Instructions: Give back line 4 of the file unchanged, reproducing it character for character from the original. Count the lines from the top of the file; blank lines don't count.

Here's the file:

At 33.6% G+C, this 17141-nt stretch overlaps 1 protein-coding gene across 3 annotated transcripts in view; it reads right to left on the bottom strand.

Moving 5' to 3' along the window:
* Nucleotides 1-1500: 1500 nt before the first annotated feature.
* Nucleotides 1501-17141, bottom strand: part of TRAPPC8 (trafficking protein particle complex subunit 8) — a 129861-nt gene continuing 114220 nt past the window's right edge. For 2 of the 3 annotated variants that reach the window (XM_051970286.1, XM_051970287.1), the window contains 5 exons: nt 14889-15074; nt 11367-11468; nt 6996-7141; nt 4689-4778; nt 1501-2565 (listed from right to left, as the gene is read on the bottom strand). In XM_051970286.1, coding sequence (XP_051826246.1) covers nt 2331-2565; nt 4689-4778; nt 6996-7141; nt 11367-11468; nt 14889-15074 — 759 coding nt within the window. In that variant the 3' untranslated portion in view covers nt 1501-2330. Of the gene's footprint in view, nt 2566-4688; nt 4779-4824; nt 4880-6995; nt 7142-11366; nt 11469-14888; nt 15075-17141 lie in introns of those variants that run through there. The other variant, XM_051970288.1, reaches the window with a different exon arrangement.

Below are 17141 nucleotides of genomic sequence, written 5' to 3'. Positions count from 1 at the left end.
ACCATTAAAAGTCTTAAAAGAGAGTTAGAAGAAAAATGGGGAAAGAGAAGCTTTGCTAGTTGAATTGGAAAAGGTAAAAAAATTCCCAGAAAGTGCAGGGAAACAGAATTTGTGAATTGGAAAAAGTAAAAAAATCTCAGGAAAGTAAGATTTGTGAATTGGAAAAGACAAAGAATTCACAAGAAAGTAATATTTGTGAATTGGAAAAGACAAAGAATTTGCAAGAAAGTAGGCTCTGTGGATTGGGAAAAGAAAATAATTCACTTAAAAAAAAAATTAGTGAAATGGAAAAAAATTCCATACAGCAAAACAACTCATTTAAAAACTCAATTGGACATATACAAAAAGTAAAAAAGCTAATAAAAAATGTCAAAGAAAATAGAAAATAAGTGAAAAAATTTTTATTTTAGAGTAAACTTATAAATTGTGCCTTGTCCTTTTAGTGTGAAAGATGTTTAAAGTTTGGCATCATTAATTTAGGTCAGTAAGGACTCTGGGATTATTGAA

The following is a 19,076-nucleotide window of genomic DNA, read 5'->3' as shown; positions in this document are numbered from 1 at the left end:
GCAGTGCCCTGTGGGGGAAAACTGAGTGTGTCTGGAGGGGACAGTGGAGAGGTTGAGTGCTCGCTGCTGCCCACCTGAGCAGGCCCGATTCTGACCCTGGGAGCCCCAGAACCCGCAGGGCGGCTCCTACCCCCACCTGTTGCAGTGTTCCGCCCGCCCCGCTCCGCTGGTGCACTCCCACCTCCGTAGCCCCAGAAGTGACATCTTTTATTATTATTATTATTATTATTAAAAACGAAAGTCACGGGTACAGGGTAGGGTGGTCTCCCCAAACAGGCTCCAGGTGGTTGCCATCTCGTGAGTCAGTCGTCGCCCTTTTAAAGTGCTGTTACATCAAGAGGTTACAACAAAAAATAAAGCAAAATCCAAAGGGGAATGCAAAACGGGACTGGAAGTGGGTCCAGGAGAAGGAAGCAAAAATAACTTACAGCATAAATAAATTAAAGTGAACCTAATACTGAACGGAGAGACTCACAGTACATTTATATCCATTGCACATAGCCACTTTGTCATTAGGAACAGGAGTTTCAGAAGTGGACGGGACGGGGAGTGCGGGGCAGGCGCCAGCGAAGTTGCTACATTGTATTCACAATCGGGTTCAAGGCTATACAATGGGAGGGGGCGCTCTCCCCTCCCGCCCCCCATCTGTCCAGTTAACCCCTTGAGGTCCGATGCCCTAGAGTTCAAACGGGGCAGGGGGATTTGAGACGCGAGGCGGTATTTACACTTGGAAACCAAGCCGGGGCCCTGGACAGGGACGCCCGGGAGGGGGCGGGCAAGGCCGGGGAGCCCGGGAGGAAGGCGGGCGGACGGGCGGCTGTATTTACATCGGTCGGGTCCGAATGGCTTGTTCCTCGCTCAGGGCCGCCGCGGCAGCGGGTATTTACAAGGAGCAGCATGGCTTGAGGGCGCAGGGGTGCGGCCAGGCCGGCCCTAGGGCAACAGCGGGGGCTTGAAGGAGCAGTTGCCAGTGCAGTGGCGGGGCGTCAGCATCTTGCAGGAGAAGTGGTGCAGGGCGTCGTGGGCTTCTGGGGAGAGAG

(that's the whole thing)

* Nucleotides 1501-17141, bottom strand: part of TRAPPC8 (trafficking protein particle complex subunit 8) — a 129861-nt gene continuing 114220 nt past the window's right edge. For 2 of the 3 annotated variants that reach the window (XM_051970286.1, XM_051970287.1), the window contains 5 exons: nt 14889-15074; nt 11367-11468; nt 6996-7141; nt 4689-4778; nt 1501-2565 (listed from right to left, as the gene is read on the bottom strand). In XM_051970286.1, coding sequence (XP_051826246.1) covers nt 2331-2565; nt 4689-4778; nt 6996-7141; nt 11367-11468; nt 14889-15074 — 759 coding nt within the window. In that variant the 3' untranslated portion in view covers nt 1501-2330. Of the gene's footprint in view, nt 2566-4688; nt 4779-4824; nt 4880-6995; nt 7142-11366; nt 11469-14888; nt 15075-17141 lie in introns of those variants that run through there. The other variant, XM_051970288.1, reaches the window with a different exon arrangement.